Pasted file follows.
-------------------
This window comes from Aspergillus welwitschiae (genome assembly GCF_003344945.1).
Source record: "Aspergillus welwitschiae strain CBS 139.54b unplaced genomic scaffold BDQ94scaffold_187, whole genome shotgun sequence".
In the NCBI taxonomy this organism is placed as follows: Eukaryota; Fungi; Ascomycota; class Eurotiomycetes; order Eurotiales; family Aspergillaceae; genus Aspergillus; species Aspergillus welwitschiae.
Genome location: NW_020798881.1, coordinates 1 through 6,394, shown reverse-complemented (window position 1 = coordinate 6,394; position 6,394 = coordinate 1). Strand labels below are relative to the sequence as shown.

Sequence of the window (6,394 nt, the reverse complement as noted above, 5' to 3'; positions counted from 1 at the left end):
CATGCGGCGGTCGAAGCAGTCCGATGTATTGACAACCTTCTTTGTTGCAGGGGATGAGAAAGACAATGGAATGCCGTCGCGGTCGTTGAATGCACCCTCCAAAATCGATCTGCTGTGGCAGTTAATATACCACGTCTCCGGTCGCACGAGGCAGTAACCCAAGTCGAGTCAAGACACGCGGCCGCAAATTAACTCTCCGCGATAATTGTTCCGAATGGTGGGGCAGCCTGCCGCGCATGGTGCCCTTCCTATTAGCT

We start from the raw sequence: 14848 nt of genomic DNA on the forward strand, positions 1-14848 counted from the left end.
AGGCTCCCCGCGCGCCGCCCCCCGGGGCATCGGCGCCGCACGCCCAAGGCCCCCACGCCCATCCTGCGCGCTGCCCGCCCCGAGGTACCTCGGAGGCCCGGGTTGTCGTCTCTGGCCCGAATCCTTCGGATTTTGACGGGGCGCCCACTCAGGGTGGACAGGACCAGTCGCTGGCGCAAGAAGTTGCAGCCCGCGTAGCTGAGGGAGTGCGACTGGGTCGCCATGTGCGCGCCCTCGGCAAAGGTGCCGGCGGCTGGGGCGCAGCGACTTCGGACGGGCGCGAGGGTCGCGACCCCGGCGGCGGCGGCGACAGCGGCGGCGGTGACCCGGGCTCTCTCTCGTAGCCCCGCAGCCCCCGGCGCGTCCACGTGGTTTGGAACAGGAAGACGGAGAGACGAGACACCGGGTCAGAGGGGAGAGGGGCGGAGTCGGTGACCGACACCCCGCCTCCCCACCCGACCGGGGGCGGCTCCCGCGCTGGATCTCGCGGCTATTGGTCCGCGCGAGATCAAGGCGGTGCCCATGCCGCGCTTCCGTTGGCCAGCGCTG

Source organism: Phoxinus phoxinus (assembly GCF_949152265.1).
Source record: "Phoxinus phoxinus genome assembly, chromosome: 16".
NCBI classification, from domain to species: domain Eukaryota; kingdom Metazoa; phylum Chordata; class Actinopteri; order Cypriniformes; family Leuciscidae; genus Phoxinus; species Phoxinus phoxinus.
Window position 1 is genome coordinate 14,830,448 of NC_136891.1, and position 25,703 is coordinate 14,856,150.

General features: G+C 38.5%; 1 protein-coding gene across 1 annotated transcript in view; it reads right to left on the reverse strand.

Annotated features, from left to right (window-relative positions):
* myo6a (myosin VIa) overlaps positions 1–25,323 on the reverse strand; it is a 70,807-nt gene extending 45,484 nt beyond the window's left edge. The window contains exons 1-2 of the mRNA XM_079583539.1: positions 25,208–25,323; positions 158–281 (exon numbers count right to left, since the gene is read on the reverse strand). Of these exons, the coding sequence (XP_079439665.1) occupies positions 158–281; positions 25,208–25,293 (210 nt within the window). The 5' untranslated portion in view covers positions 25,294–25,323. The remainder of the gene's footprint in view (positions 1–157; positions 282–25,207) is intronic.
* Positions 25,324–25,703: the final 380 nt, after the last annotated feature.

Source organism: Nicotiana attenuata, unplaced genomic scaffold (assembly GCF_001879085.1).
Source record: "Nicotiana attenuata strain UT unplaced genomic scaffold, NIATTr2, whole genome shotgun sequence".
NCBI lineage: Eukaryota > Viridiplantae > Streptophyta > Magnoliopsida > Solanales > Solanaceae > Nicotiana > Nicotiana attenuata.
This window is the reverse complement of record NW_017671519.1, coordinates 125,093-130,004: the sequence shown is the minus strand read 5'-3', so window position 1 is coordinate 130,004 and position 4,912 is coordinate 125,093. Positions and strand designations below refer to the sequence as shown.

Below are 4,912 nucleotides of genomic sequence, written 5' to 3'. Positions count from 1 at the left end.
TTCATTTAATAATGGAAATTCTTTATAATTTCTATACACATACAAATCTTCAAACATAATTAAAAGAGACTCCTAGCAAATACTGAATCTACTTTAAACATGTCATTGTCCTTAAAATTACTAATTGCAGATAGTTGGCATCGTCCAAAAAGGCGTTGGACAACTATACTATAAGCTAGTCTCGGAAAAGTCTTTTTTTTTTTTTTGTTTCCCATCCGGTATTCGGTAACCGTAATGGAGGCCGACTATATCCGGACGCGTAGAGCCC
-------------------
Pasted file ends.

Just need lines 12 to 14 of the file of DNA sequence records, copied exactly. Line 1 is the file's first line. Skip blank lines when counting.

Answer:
Window position 1 is genome coordinate 14,830,448 of NC_136891.1, and position 25,703 is coordinate 14,856,150.

General features: G+C 38.5%; 1 protein-coding gene across 1 annotated transcript in view; it reads right to left on the reverse strand.

Annotated features, from left to right (window-relative positions):